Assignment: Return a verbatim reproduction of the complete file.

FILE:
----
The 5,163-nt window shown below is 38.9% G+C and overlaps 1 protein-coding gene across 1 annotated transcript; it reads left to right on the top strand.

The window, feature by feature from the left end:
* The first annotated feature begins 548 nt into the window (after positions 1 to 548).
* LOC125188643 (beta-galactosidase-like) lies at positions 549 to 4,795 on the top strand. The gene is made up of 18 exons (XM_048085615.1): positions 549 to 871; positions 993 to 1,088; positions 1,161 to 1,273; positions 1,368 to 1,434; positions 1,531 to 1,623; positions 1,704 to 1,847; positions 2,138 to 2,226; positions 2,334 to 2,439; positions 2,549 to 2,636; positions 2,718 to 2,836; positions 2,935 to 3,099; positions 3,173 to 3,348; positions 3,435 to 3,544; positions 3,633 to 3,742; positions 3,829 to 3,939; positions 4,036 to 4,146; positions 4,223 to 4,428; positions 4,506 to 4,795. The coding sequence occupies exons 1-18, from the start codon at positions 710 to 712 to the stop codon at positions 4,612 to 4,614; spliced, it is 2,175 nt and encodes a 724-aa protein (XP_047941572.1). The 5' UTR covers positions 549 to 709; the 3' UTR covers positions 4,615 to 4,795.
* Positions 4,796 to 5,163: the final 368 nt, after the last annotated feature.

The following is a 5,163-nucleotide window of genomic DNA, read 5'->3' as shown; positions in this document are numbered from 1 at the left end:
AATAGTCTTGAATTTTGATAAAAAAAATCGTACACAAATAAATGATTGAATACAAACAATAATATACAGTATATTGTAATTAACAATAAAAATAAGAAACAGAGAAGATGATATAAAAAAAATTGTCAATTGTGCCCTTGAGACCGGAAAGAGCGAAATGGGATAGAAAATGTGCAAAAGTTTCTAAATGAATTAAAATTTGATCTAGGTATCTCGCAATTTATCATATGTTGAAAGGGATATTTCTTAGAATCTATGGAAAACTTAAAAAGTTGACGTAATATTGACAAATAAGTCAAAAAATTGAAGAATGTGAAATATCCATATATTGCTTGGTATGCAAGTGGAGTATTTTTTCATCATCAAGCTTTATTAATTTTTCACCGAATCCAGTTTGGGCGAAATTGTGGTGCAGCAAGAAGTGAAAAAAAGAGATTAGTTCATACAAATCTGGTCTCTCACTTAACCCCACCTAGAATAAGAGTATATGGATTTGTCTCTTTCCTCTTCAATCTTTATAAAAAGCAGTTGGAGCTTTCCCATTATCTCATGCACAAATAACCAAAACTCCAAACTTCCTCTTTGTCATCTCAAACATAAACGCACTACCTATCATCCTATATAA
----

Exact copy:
The 5,163-nt window shown below is 38.9% G+C and overlaps 1 protein-coding gene across 1 annotated transcript; it reads left to right on the top strand.

The window, feature by feature from the left end:
* The first annotated feature begins 548 nt into the window (after positions 1 to 548).
* LOC125188643 (beta-galactosidase-like) lies at positions 549 to 4,795 on the top strand. The gene is made up of 18 exons (XM_048085615.1): positions 549 to 871; positions 993 to 1,088; positions 1,161 to 1,273; positions 1,368 to 1,434; positions 1,531 to 1,623; positions 1,704 to 1,847; positions 2,138 to 2,226; positions 2,334 to 2,439; positions 2,549 to 2,636; positions 2,718 to 2,836; positions 2,935 to 3,099; positions 3,173 to 3,348; positions 3,435 to 3,544; positions 3,633 to 3,742; positions 3,829 to 3,939; positions 4,036 to 4,146; positions 4,223 to 4,428; positions 4,506 to 4,795. The coding sequence occupies exons 1-18, from the start codon at positions 710 to 712 to the stop codon at positions 4,612 to 4,614; spliced, it is 2,175 nt and encodes a 724-aa protein (XP_047941572.1). The 5' UTR covers positions 549 to 709; the 3' UTR covers positions 4,615 to 4,795.
* Positions 4,796 to 5,163: the final 368 nt, after the last annotated feature.

The following is a 5,163-nucleotide window of genomic DNA, read 5'->3' as shown; positions in this document are numbered from 1 at the left end:
AATAGTCTTGAATTTTGATAAAAAAAATCGTACACAAATAAATGATTGAATACAAACAATAATATACAGTATATTGTAATTAACAATAAAAATAAGAAACAGAGAAGATGATATAAAAAAAATTGTCAATTGTGCCCTTGAGACCGGAAAGAGCGAAATGGGATAGAAAATGTGCAAAAGTTTCTAAATGAATTAAAATTTGATCTAGGTATCTCGCAATTTATCATATGTTGAAAGGGATATTTCTTAGAATCTATGGAAAACTTAAAAAGTTGACGTAATATTGACAAATAAGTCAAAAAATTGAAGAATGTGAAATATCCATATATTGCTTGGTATGCAAGTGGAGTATTTTTTCATCATCAAGCTTTATTAATTTTTCACCGAATCCAGTTTGGGCGAAATTGTGGTGCAGCAAGAAGTGAAAAAAAGAGATTAGTTCATACAAATCTGGTCTCTCACTTAACCCCACCTAGAATAAGAGTATATGGATTTGTCTCTTTCCTCTTCAATCTTTATAAAAAGCAGTTGGAGCTTTCCCATTATCTCATGCACAAATAACCAAAACTCCAAACTTCCTCTTTGTCATCTCAAACATAAACGCACTACCTATCATCCTATATAA